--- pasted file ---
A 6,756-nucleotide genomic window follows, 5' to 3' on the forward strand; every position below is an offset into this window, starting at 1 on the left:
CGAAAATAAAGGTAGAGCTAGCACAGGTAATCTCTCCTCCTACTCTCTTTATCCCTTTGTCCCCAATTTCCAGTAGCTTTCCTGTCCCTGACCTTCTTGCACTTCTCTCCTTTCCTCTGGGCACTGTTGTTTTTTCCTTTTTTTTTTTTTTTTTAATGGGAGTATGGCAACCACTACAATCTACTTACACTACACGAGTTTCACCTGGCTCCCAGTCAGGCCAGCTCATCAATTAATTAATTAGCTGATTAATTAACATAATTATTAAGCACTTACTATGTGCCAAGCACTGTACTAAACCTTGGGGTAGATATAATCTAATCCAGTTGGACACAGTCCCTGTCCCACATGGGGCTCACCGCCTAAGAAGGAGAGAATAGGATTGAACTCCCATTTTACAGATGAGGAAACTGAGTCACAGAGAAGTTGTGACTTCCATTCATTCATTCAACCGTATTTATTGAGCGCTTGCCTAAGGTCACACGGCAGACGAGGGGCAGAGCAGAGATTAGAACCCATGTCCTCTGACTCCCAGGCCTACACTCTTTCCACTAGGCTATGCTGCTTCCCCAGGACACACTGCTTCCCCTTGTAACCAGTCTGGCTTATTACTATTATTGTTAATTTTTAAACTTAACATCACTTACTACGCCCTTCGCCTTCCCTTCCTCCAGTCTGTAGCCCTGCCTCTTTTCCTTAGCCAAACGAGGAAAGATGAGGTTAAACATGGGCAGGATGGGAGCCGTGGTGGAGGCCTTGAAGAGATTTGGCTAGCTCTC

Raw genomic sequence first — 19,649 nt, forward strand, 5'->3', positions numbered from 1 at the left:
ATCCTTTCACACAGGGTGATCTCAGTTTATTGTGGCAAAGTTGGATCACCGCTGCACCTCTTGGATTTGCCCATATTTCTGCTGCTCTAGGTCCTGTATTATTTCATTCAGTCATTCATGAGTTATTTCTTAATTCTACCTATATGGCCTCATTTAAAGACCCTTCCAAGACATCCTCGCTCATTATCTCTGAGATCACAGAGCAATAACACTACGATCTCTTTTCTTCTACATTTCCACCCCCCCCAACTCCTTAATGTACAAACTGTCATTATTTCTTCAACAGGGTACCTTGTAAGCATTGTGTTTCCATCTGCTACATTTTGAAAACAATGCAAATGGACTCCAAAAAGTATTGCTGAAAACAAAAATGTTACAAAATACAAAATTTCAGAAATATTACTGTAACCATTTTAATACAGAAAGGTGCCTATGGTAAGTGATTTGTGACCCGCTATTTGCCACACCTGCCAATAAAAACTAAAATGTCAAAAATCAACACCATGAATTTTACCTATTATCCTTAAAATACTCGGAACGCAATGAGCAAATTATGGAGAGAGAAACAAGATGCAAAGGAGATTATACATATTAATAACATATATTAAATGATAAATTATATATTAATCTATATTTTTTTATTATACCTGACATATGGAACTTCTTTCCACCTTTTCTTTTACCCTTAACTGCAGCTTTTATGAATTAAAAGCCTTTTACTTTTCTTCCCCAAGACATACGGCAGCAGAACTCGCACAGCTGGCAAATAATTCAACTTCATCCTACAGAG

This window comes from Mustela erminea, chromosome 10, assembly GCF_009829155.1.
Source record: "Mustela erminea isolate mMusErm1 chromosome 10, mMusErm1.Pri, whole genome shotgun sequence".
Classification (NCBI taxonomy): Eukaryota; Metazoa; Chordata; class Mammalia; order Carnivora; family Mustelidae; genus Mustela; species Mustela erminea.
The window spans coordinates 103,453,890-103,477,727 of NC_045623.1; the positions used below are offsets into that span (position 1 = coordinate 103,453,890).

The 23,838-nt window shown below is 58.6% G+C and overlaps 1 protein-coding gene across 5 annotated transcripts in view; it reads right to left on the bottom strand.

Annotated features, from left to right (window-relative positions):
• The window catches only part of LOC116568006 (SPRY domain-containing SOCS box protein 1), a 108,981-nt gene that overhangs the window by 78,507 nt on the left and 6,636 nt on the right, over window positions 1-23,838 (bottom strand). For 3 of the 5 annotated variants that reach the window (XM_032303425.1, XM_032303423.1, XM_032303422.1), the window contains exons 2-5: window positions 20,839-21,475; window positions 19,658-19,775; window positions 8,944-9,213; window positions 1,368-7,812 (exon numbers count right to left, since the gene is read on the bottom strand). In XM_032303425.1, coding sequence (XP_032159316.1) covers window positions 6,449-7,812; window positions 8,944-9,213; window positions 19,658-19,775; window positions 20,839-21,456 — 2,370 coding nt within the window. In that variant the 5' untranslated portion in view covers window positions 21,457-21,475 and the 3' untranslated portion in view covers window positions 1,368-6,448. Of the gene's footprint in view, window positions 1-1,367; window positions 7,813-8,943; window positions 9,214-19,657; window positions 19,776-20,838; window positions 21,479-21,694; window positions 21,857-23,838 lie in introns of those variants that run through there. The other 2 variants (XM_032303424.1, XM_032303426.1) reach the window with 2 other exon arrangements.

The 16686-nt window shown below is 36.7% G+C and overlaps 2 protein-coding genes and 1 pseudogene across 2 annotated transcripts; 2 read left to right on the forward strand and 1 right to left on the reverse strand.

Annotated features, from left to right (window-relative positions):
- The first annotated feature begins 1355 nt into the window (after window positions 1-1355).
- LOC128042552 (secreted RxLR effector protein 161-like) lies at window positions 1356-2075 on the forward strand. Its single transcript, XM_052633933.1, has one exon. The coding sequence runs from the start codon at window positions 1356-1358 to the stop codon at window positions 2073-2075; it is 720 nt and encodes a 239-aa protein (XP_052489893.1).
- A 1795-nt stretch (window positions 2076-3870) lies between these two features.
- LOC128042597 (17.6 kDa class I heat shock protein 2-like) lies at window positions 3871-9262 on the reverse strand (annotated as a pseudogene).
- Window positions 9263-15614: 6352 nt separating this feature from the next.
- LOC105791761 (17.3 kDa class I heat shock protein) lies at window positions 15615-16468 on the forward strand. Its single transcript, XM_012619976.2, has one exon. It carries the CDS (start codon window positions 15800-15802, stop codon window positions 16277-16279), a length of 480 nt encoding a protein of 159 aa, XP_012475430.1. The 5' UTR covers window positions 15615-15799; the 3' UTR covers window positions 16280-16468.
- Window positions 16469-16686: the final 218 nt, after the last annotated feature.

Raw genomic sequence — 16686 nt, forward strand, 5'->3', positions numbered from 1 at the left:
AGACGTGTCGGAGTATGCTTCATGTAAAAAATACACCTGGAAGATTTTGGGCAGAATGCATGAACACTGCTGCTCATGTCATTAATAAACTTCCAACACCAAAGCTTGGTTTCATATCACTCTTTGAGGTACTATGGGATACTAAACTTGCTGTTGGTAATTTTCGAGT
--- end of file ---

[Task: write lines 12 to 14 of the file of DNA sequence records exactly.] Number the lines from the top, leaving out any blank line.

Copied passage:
The 16686-nt window shown below is 36.7% G+C and overlaps 2 protein-coding genes and 1 pseudogene across 2 annotated transcripts; 2 read left to right on the forward strand and 1 right to left on the reverse strand.

Annotated features, from left to right (window-relative positions):
- The first annotated feature begins 1355 nt into the window (after window positions 1-1355).